Revolutionary material could see real applications sooner than we thought
Optimistic futurologists have long been hyping carbon nanotubes as one of the strongest, incredibly conductive, and universally versatile substance in the history of our species. And it all sounds well and good, except for one problem. When produced, carbon nanotubes are split between metallic nanotubes, and conductive nanotubes, both so impossibly tangled together they are rendered completely useless.
That is, until just recently.
A team of researchers at McMaster University have developed a process that effectively separates the metallic nanotubes from their conductive counterparts, unlocking their true potential for everything from artificial muscle fibers to microscopic computer processors.
Dr. Alex Adronov
"Once we have a reliable source of pure nanotubes that are not very expensive, a lot can happen very quickly," said Dr. Alex Adronov, a professor of chemistry and head of the McMaster University research team that made it possible to disperse the metallic portion of the nanotubes.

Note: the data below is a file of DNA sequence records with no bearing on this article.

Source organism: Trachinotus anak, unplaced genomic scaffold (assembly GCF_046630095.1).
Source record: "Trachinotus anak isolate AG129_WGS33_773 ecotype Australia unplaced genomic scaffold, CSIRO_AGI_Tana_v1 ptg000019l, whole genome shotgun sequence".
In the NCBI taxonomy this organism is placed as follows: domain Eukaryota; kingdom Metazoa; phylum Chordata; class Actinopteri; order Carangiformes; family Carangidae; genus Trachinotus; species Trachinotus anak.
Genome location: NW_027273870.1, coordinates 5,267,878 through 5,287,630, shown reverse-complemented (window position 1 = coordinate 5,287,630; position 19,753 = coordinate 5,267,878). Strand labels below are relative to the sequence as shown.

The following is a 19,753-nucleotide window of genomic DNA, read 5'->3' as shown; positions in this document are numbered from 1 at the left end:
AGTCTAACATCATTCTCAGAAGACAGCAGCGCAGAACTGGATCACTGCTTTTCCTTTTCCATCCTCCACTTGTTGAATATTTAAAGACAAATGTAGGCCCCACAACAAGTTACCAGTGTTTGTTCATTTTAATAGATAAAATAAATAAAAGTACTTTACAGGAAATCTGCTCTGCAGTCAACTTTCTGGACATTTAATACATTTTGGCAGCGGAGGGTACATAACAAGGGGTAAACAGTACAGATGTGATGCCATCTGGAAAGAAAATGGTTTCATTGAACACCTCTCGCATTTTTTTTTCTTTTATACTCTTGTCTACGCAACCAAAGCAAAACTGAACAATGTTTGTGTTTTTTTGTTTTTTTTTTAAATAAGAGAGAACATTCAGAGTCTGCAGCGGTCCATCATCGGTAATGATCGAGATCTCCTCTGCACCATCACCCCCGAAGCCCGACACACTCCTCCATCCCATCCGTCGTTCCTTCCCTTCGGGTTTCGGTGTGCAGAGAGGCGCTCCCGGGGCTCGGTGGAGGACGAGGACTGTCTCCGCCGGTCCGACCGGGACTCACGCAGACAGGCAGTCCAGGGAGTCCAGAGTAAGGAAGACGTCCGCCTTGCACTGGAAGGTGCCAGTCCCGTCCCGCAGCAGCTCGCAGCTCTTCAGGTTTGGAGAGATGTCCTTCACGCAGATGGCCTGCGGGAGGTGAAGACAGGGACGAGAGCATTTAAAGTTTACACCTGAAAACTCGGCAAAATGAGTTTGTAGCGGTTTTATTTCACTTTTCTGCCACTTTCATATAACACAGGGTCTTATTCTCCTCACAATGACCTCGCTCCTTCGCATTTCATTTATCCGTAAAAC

Both the metallic and conductive halves of a freshly formed nanotube are immensely valuable, but only when isolated, and for very different reasons.
Deeming the architectural applications of the metallic half “world-changing" might actually be an understatement. They are lightweight enough to emulate smoke, flexible enough to be spun into yarn, and 100 times stronger than steel.
And as to the recently isolated conductive half, virtually every silicone aspect of any and all existing electronics would be swiftly replaced with a carbon nanotube counterpart. For new applications, human ingenuity might be our only limit.
Andronov's team plans to continue whittling away at the microscopic carbon puzzle, with hopes of discovering even more impressive polymers and preparing the technology for widespread commercialization.
You can find the full results of the study here.